20 foods you need to improve your gut health

To have a healthy gut, you need to feed the healthy bacteria in your digestive tract. And this will need a good mix of probiotics and prebiotics.

Digestive tract.

Probiotics and prebiotics are finally getting the attention they deserve worldwide. Both within the scientific community and amongst the public, terms like gut health, microbiome, probiotics, and prebiotics have been circulating, and their importance discussed.

So what do these actually have to do with your overall health? Let’s find out.

Understanding your gut health

If you’re a health-conscious person, then you must be aware of how your gut health is more than just digestion. 

It’s a complex ecosystem within you, teeming with trillions of bacteria, both good and bad. The balance of these microbes is crucial; it influences everything from your mood to your immune system. 

Everyone has their own, unique set of microorganisms living in their gut. Some are passed down from your mother, mostly during pregnancy, delivery, and breastfeeding. Some are introduced from your surroundings and from what you eat frequently. 

A diverse microbial population, nurtured by a diet rich in varied, natural foods, is key to a thriving gut. 

Here are some fascinating facts that might blow your mind:

  1. More bacteria than human cells: It’s believed that bacteria outnumber our human cells ten to one. This means we’re potentially only about 10% human!
  2. Trillions of bacteria: An average adult harbours around 100 trillion bacteria. That’s more than the total human population on Earth.
  3. Weight of gut bacteria: The bacteria in your gut can weigh up to two kilograms, equivalent to the weight of 100 trillion bacteria.
  4. Gut’s journey: Your gut extends from your mouth to your bottom, encompassing the oesophagus, stomach, and small and large intestines. Digestion begins in the mouth, with fibre playing a crucial role in moving food through the gut.
  5. Gut size: If stretched out flat, your gut would cover an area as large as a tennis court, thanks to millions of circular folds.
  6. Gut and immune system: Approximately 70% of the body’s immune cells are found in the gut.
  7. Serotonin in the gut: 95% of serotonin, a key neurotransmitter affecting mood, resides in your gut.

Studies have shown that an unhealthy gut microbiome can potentially lead to:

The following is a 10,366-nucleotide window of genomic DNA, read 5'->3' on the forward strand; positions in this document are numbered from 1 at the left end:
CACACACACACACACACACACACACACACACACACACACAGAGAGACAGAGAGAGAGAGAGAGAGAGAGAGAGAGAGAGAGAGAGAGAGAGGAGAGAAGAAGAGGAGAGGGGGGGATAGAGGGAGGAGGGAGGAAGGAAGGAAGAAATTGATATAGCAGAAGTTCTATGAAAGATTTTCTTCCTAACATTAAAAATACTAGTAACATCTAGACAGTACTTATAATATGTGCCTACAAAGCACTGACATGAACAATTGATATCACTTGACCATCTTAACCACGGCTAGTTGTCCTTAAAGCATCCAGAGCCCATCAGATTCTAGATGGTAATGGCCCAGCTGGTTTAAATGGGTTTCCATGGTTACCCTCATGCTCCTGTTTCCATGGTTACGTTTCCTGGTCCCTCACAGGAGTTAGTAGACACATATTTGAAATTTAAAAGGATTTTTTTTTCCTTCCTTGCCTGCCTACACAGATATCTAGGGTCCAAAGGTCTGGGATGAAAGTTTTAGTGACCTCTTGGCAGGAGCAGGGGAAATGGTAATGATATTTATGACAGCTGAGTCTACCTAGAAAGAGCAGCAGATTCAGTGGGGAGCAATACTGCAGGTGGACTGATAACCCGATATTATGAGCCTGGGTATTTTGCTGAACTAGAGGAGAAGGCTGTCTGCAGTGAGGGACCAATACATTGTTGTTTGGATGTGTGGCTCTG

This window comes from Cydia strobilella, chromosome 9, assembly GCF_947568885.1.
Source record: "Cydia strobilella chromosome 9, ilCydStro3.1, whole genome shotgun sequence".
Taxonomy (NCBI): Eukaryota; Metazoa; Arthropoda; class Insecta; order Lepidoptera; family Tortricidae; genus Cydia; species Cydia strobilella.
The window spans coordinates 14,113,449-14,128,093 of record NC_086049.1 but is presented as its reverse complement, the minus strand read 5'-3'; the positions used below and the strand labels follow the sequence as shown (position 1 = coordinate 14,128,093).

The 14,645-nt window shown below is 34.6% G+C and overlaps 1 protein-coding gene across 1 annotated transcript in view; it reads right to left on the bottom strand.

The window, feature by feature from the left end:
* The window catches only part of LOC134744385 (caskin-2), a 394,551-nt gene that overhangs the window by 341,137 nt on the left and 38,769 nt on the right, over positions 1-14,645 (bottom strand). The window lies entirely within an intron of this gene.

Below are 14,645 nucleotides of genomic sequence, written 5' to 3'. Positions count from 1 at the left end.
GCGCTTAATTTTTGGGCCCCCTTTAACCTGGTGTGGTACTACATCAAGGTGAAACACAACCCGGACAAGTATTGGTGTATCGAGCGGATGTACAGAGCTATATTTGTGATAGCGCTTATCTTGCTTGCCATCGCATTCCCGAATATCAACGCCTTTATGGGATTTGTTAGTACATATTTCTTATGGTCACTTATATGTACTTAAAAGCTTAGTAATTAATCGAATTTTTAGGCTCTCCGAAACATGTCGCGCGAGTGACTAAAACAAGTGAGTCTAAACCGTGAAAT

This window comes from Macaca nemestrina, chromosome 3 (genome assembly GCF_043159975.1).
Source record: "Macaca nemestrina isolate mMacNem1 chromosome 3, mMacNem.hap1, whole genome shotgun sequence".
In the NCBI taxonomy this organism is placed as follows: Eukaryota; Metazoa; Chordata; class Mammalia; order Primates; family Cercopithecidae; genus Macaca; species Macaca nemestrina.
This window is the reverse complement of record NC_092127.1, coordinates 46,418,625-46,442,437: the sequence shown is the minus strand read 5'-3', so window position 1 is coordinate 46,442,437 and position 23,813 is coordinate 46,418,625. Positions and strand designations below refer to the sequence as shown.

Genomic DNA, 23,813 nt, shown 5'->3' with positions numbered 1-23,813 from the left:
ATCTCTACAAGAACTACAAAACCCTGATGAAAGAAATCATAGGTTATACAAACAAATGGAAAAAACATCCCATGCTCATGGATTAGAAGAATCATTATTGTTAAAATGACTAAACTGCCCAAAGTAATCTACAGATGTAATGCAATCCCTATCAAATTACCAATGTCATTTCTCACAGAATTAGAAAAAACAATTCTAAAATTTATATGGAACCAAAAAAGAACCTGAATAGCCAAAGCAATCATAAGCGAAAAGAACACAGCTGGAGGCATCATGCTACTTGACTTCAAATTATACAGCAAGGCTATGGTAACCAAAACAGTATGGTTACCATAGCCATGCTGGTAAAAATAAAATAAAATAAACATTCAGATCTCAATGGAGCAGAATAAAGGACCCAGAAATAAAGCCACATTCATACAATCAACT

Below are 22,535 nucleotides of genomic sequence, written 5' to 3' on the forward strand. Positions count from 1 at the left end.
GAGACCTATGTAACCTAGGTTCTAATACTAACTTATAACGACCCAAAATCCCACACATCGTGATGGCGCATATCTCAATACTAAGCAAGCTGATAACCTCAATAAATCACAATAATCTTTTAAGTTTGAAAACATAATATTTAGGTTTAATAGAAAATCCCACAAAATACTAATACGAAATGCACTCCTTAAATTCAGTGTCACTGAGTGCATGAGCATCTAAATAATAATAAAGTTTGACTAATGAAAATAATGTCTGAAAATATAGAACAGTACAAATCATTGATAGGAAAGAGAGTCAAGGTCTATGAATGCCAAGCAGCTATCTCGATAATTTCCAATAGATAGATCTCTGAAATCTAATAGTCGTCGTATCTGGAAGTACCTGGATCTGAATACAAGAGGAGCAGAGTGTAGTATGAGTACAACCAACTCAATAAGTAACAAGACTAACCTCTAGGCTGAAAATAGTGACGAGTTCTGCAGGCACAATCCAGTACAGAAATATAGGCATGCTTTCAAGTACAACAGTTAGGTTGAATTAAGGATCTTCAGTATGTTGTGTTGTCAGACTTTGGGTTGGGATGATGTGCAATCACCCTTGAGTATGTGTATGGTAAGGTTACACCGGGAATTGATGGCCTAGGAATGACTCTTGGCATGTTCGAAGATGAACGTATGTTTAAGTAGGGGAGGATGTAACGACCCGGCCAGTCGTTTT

• Crohn’s disease
  • Ulcerative colitis
  • Irritable bowel syndrome (IBS)
  •  obesity, type 2 diabetes, and non-alcoholic fatty liver disease
  • mood disorders like depression and anxiety, as well as neurodevelopmental disorders such as autism spectrum disorder
  • rheumatoid arthritis, type 1 diabetes, and multiple sclerosis
  • eczema, psoriasis, and acne
  • ncreased Infection Risk
  • the risk of developing cancers, particularly colorectal cancer
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Gut microbiome explained

Your microbiome refers to the collective community of microorganisms living in and on your body. This includes bacteria, fungi, viruses, and protozoa, each contributing to your overall health in unique ways. 

These microscopic inhabitants are found in parts of your body, such as the skin, mouth, and nose, with each site hosting a distinct microbial community. 

Your gut microbiome, located primarily in the large intestine, is the most significant and extensively researched part of this ecosystem.

Your overall microbiome’s influence extends beyond the confines of the gut. Each microbiome, whether on the skin or in the oral cavity, has its specific functions and impacts on health. 

Changes in one part of the microbiome can have ripple effects throughout the body. For example, an imbalance in the gut microbiome can impact skin health, illustrating the interconnected nature of these microbial communities. 

Whilst your gut microbiome is a major player, it’s part of a larger, intricately connected microbial world within you.

Probiotics for gut health


Probiotics are live microorganisms that are found in fermented foods and drinks. They can add the good bacteria to your gut, helping to keep everything in balance. In short, they are the good gut bacteria.

Not all probiotics are the same. Each work in their own ways. But sometimes, foods which naturally contain probiotics, are cooked, and these microorganisms are killed. Probiotics are usually found in foods which must be kept in the fridge, as heat destroys many types of bacteria.

To reap its benefits, probiotics-rich foods must be consumed regularly. Checking labels may help choose a brand that includes live active cultures.

Example of foods rich in probiotics

  1. Yogurt: One of the most well-known probiotic foods, made from fermented milk. It’s important to choose yogurts that contain live or active cultures.
  1. Kefir: A fermented probiotic milk drink, similar to yogurt but with a thinner consistency. It’s made by adding kefir grains to milk.
  1. Sauerkraut: Fermented cabbage that is rich in probiotics and vitamins. Ensure it’s unpasteurized, as pasteurisation kills the beneficial bacteria.
  2. Kimchi: A spicy Korean side dish, typically made from fermented cabbage and other vegetables, and seasoned with various spices.
  1. Tempeh: A fermented soybean product, originally from Indonesia. It’s a great source of probiotics and a good protein source for vegetarians and vegans.
  2. Miso: A Japanese seasoning produced by fermenting soybeans with salt and a type of fungus known as koji. It’s often used in miso soup.